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11. #628 – Virgil Creech Takes a Swipe at Redemption by Mark Myers

virgil creech 1.

Virgil Creech Takes a Swipe at Redemption

written by Mark Myers

published by Mark Myers                  12/19/2013

978-0-61587615-3

Age 8 to 13     222 pages

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“Welcome to the sleepy little town of Portsong, Georgia where there is a struggle a foot. Unbeknownst to the current owner, Virgil Creech has his selfish eyes set on taking back a dog he considers his. To be fair, as the youngest of nine bickering and bustling brothers, Virgil has always had to fight for the few things he could call his own. In this case, the property in question ran away from Virgil several months prior and now wants nothing to do with the boy, for he has found a happy home with the kindly Colonel Clarence Birdwhistle. Undetered, Virgil teams up with  reluctant friend, Henry Lee, to retrieve the dog.”

Opening

“That was a mark!” yelled Henry as he disappeared behind the row of elm trees to round up the ball.”

The Story

Four friends, Virgil, Henry, Willy, and Joe are playing in the town green (like a park) when Virgil kicks the ball hard and too high hitting Colonel Birdwhistle in the back of the head, knocking him out onto the pavement. The boys cautiously check to see if he is alive and Virgil accidentally causes Birdwhistle to hit his head again, knocking him cold. Later, at the hospital, Willy and Joe check on Birdwhistle and leave believing the boys have caused Birdwhistle to become blind. Willy, Joe, and Henry decide to find a dog, train it as a Seeing Eye dog, and give him to the Colonel.

At the city dump, the boys find a dirty, matted, and awful smelling mongrel. Henry gives the dog a half-hour session in leading the blind, and then takes the dog to the hospital, leaving it in Birdwhistle’s room. The Colonel takes the mutt home, cleans him up, and decides to keep him. The dog, now named Oscar, is now a happy dog.

Virgil realizes Oscar his is dog and is mad that Birdwhistle stole the dog from him. According to Virgil, Birdwhistle came right into his house and took Bertie (same dog, different name). Virgil is determined to get his dog back and enlists the help of his one friend, Henry Lee. Henry is determined to keep Virgil sway from Oscar. To complicate matters, a nationwide contest for a trip to Africa gets the town, including Virgil, up in a tizzy. Virgil knows he is the winner and must just wait for the day his name is called. When he returns from Africa, he will then get his dog back. But Colonel Birdwhistle has been entered hundreds of times by townsfolk who appreciate and admire him. Birdwhistle wins, causing Virgil to believe the Colonel has now stolen two things from him. He is madder than two Creech boys fighting over a chicken drumstick are. How will Henry contain Virgil and keep Oscar safe and with Birdwhistle. Can he do it?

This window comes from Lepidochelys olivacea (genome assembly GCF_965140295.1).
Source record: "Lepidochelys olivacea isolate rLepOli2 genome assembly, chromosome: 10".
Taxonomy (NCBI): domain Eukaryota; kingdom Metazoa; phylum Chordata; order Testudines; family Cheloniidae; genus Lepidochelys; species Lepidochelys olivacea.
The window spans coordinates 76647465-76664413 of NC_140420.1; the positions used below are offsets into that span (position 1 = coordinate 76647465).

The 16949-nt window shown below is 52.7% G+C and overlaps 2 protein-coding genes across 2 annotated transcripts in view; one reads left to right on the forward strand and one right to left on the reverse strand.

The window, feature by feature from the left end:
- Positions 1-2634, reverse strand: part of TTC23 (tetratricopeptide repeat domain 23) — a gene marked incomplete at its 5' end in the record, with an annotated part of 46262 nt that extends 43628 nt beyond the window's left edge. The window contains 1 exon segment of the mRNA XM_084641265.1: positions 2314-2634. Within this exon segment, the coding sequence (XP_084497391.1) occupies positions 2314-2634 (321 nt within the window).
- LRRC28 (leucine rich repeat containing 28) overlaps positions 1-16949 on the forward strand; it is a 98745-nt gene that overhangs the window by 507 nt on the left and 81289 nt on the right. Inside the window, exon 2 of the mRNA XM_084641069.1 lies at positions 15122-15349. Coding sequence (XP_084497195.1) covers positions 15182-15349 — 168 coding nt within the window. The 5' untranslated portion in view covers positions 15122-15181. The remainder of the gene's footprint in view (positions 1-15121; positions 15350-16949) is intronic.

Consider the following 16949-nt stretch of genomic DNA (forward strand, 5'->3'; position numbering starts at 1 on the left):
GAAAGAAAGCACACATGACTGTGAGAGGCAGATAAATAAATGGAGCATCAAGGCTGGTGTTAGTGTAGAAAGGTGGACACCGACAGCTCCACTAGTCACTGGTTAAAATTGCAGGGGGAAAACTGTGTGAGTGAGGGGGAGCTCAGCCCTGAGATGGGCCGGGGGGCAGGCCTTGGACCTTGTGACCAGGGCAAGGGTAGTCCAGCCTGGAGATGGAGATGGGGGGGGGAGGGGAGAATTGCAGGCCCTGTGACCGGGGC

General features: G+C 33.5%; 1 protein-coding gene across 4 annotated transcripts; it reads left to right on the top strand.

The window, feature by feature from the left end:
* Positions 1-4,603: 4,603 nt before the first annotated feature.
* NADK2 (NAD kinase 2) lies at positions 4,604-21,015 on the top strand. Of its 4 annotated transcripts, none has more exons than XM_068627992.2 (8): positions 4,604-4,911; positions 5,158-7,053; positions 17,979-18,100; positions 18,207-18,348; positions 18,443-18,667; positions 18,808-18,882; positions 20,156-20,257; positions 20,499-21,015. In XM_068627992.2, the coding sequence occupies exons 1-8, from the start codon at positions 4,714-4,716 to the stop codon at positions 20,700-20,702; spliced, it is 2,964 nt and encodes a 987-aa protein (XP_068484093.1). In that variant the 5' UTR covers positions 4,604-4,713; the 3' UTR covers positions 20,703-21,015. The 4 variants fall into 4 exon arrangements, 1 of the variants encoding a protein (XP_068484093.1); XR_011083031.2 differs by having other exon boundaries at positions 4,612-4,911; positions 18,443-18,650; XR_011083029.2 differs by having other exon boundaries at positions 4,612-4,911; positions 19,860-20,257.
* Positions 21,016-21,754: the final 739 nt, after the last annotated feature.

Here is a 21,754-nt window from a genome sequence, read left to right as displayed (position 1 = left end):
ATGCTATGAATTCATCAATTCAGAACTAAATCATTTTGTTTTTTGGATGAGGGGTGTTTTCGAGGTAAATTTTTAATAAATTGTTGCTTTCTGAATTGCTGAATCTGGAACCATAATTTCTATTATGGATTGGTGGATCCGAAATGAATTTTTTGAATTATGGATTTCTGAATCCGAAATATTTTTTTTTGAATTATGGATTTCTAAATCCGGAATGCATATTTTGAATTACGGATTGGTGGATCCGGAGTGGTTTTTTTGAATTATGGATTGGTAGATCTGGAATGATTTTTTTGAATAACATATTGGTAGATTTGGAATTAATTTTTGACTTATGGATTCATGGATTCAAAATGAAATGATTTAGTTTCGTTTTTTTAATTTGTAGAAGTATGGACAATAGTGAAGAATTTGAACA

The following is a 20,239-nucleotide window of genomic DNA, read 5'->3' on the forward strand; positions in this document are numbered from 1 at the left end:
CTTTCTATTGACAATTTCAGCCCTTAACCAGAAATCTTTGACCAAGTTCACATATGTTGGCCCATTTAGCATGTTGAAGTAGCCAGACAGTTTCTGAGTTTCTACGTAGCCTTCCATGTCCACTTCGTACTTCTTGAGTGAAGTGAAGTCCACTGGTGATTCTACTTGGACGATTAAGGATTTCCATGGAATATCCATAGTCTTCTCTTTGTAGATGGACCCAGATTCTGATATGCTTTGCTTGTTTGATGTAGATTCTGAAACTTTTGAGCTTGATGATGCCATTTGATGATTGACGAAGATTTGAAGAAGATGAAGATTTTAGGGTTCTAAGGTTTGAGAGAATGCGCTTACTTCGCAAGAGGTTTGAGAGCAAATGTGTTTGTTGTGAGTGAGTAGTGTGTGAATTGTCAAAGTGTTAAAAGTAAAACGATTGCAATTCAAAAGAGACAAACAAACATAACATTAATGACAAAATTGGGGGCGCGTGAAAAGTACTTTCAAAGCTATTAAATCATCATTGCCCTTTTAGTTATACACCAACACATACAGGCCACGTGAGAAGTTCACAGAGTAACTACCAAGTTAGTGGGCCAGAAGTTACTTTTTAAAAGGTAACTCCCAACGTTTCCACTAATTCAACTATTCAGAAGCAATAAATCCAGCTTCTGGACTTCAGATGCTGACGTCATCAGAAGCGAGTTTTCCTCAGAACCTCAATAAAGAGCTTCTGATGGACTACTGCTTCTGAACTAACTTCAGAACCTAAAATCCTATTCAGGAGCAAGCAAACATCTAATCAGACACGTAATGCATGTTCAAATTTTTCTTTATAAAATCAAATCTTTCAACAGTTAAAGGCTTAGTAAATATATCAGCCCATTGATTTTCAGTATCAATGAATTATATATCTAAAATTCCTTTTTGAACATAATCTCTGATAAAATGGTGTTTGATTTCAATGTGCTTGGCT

Review

Virgil Creech Takes a Swipe at Redemption tells the story of two boys, Virgil, Henry, a British transplant, and the man’s dog, Oscar. Virgil is a mean boy, the last of nine boys. Not a day goes by that he is not beat or taken advantage by one of his brothers. In turn, Virgil always has a chip on his shoulder, beats up kids at school, must always get his way, and has no friends. Virgil’s temper is as short as a temper can possibly be. Henry is a kind, well-mannered boy from a fine family. After Virgil kicks a ball that knocks-out Colonel Birdwhistle, the boys, especially Henry and Virgil, are thrown together for survival.

The well-planned and well-written story will keep you turning the pages. The author understands the psyche of the twelve-year-old boy and offers explanations and comments throughout the book. At first, I thought these annoying, but as more and more pages turned, the narrative became more natural, the comments regarding boys in general became interesting, and the story became a smooth ride, except for the Virgil bumps along the way. Packed with humor, tender moments, and upheaval only two young boys can cause, Virgil Creech Takes a Swipe at Redemption will please adults as well as kids.